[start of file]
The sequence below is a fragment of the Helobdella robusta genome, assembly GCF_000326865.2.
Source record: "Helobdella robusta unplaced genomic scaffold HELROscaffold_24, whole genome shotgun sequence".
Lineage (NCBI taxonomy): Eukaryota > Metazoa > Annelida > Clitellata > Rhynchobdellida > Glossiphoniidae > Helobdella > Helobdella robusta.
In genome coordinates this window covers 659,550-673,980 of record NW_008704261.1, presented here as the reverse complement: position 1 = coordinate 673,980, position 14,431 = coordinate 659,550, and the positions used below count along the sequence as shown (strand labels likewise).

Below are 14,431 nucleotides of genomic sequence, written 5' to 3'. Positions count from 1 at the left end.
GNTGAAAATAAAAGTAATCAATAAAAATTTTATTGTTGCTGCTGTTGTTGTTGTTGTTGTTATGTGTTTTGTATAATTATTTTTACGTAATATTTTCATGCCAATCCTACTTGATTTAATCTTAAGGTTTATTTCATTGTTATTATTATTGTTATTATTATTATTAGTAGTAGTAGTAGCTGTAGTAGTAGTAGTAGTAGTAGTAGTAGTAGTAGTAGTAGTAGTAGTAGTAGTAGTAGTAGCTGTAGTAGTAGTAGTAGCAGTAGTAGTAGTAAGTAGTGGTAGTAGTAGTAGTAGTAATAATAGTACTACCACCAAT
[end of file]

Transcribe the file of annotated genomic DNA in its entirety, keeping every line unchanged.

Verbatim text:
The sequence below is a fragment of the Helobdella robusta genome, assembly GCF_000326865.2.
Source record: "Helobdella robusta unplaced genomic scaffold HELROscaffold_24, whole genome shotgun sequence".
Lineage (NCBI taxonomy): Eukaryota > Metazoa > Annelida > Clitellata > Rhynchobdellida > Glossiphoniidae > Helobdella > Helobdella robusta.
In genome coordinates this window covers 659,550-673,980 of record NW_008704261.1, presented here as the reverse complement: position 1 = coordinate 673,980, position 14,431 = coordinate 659,550, and the positions used below count along the sequence as shown (strand labels likewise).

Below are 14,431 nucleotides of genomic sequence, written 5' to 3'. Positions count from 1 at the left end.
GNTGAAAATAAAAGTAATCAATAAAAATTTTATTGTTGCTGCTGTTGTTGTTGTTGTTGTTATGTGTTTTGTATAATTATTTTTACGTAATATTTTCATGCCAATCCTACTTGATTTAATCTTAAGGTTTATTTCATTGTTATTATTATTGTTATTATTATTATTAGTAGTAGTAGTAGCTGTAGTAGTAGTAGTAGTAGTAGTAGTAGTAGTAGTAGTAGTAGTAGTAGTAGTAGTAGTAGCTGTAGTAGTAGTAGTAGCAGTAGTAGTAGTAAGTAGTGGTAGTAGTAGTAGTAGTAATAATAGTACTACCACCAAT